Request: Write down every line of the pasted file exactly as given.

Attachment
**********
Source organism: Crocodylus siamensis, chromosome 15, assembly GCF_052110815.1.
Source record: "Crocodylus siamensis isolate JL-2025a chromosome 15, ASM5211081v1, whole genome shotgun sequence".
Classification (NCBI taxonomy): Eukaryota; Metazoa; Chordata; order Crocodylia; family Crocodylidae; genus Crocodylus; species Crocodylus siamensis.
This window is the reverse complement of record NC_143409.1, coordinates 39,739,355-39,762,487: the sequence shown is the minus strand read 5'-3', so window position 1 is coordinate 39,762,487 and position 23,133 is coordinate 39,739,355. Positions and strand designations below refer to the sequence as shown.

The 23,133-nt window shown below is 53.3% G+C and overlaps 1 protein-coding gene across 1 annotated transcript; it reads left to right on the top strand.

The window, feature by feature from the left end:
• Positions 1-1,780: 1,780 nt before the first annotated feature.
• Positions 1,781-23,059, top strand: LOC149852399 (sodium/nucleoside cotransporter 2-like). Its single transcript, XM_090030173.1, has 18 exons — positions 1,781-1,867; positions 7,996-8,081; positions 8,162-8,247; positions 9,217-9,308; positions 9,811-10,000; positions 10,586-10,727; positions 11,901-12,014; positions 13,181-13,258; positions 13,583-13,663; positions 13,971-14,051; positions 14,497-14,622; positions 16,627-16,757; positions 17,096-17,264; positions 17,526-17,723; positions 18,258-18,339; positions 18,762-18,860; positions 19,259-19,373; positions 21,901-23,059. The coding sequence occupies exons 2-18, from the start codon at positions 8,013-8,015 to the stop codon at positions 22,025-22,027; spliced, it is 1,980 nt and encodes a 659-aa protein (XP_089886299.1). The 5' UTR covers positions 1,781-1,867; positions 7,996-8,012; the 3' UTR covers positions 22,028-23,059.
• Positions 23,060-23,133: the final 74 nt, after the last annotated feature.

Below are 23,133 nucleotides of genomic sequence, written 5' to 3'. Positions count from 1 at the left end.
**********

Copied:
Source organism: Crocodylus siamensis, chromosome 15, assembly GCF_052110815.1.
Source record: "Crocodylus siamensis isolate JL-2025a chromosome 15, ASM5211081v1, whole genome shotgun sequence".
Classification (NCBI taxonomy): Eukaryota; Metazoa; Chordata; order Crocodylia; family Crocodylidae; genus Crocodylus; species Crocodylus siamensis.
This window is the reverse complement of record NC_143409.1, coordinates 39,739,355-39,762,487: the sequence shown is the minus strand read 5'-3', so window position 1 is coordinate 39,762,487 and position 23,133 is coordinate 39,739,355. Positions and strand designations below refer to the sequence as shown.

The 23,133-nt window shown below is 53.3% G+C and overlaps 1 protein-coding gene across 1 annotated transcript; it reads left to right on the top strand.

The window, feature by feature from the left end:
• Positions 1-1,780: 1,780 nt before the first annotated feature.
• Positions 1,781-23,059, top strand: LOC149852399 (sodium/nucleoside cotransporter 2-like). Its single transcript, XM_090030173.1, has 18 exons — positions 1,781-1,867; positions 7,996-8,081; positions 8,162-8,247; positions 9,217-9,308; positions 9,811-10,000; positions 10,586-10,727; positions 11,901-12,014; positions 13,181-13,258; positions 13,583-13,663; positions 13,971-14,051; positions 14,497-14,622; positions 16,627-16,757; positions 17,096-17,264; positions 17,526-17,723; positions 18,258-18,339; positions 18,762-18,860; positions 19,259-19,373; positions 21,901-23,059. The coding sequence occupies exons 2-18, from the start codon at positions 8,013-8,015 to the stop codon at positions 22,025-22,027; spliced, it is 1,980 nt and encodes a 659-aa protein (XP_089886299.1). The 5' UTR covers positions 1,781-1,867; positions 7,996-8,012; the 3' UTR covers positions 22,028-23,059.
• Positions 23,060-23,133: the final 74 nt, after the last annotated feature.

Below are 23,133 nucleotides of genomic sequence, written 5' to 3'. Positions count from 1 at the left end.